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Culture

Goofy gadgets galore at CES

After seeing one too many WAP-enabled, satellite-ready MP3 player/personal digital assistant/cell phones, we find items we never would have imagined we couldn't live without.

LAS VEGAS--You basically have two choices when covering a trade show as bloated as the Consumer Electronics Show currently occupying Las Vegas.

You can stick to the main trails of the convention floor and see endless variations on the same half-dozen technology themes. Or you can do some bushwhacking and discover the booths of the digital frontier, where third-tier manufacturers from faraway lands promote items few of the big-name manufacturers ever would have thought of making.

After seeing one too many WAP-enabled, satellite-ready MP3 player/personal digital assistant/cell phone combinations, we decided to head out for the boonies, where we found a number of items we never would have imagined we couldn't live without.

Consider:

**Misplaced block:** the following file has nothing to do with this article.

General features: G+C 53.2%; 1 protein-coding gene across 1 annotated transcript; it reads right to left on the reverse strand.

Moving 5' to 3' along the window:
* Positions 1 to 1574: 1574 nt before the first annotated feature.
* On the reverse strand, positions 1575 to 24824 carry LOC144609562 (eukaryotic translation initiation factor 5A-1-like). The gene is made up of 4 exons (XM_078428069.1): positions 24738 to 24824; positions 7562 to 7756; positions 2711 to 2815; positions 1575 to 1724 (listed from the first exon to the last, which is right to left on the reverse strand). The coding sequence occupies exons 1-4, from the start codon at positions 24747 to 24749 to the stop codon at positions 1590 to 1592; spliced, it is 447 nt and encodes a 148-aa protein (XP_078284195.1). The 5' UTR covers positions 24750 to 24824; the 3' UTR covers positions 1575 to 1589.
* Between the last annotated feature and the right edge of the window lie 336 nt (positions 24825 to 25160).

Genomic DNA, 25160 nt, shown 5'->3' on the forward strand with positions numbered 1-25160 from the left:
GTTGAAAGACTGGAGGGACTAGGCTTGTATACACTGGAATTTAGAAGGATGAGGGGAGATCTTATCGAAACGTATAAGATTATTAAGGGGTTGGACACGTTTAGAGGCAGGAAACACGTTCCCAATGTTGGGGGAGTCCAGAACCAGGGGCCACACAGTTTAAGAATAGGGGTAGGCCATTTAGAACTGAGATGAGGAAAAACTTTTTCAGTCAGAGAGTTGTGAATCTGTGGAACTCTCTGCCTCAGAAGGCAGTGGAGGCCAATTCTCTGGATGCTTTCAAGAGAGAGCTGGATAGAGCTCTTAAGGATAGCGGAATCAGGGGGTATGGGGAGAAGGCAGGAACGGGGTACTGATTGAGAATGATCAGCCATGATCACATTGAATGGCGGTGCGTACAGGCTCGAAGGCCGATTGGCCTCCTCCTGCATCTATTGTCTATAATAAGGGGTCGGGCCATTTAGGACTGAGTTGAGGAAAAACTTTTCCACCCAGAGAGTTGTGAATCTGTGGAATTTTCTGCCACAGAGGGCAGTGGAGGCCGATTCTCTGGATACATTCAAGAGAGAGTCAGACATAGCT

•  From King Tai Holdings of Hong Kong comes the Dr. Fresh Pet Hair Brush, a seemingly ordinary hair brush that produces "millions of negatively charged ions, leaving hair healthy and strong."

•  It's a pack of cigarettes. No, it's an electric shaver. It's an electric shaver that looks just like a pack of cigarettes. The R-785 shaver, from Joas Electronics of Korea, comes in your choice of Marlboro, Dunhill or Virginia Slims.

•  The Pocket Check Point, imported by Marathon Technolgies of Rogers, Ark., crams a police-approved blood-alcohol detector into a package about the size of your thumb. Marathon president Jim Freeman expects the item, which will sell for around $15, will be popular with cautious parents and liability-conscious bartenders. "You have the customer blow into it, and once they hit the limit, no more drinks," he said.

•  From a Taiwan manufacturer whose name we couldn't pry loose comes the TV Remote Control Watch and the 5-Full Azan Talking Alarm Clock, a miniature representation of a mosque packaged with full instructions in Farsi and promising a 105-year calendar.

•  Never again guess whether the baby food is at the right temperature with the Spoon Thermometer, a digital thermometer embedded in a colorful plastic eating utensil. ATM Holdings of Hong Kong promotes it as a safe and hygenic alternative to sticking your finger into the bowl.

•  Destroying documents goes from mere paranoia to stylish fun with the fashionable leopard-skin shredder from Aurora.

•  TV Allowance, from Miami-based Mindmaster, is for parents who want to limit their kids' time in front of the boob tube. Plug it in between a TV set and an electrical outlet, and it shuts off the set after the tots have reached your predetermined limit of "Dawson's Creek" or "Tony Hawk Pro Skater."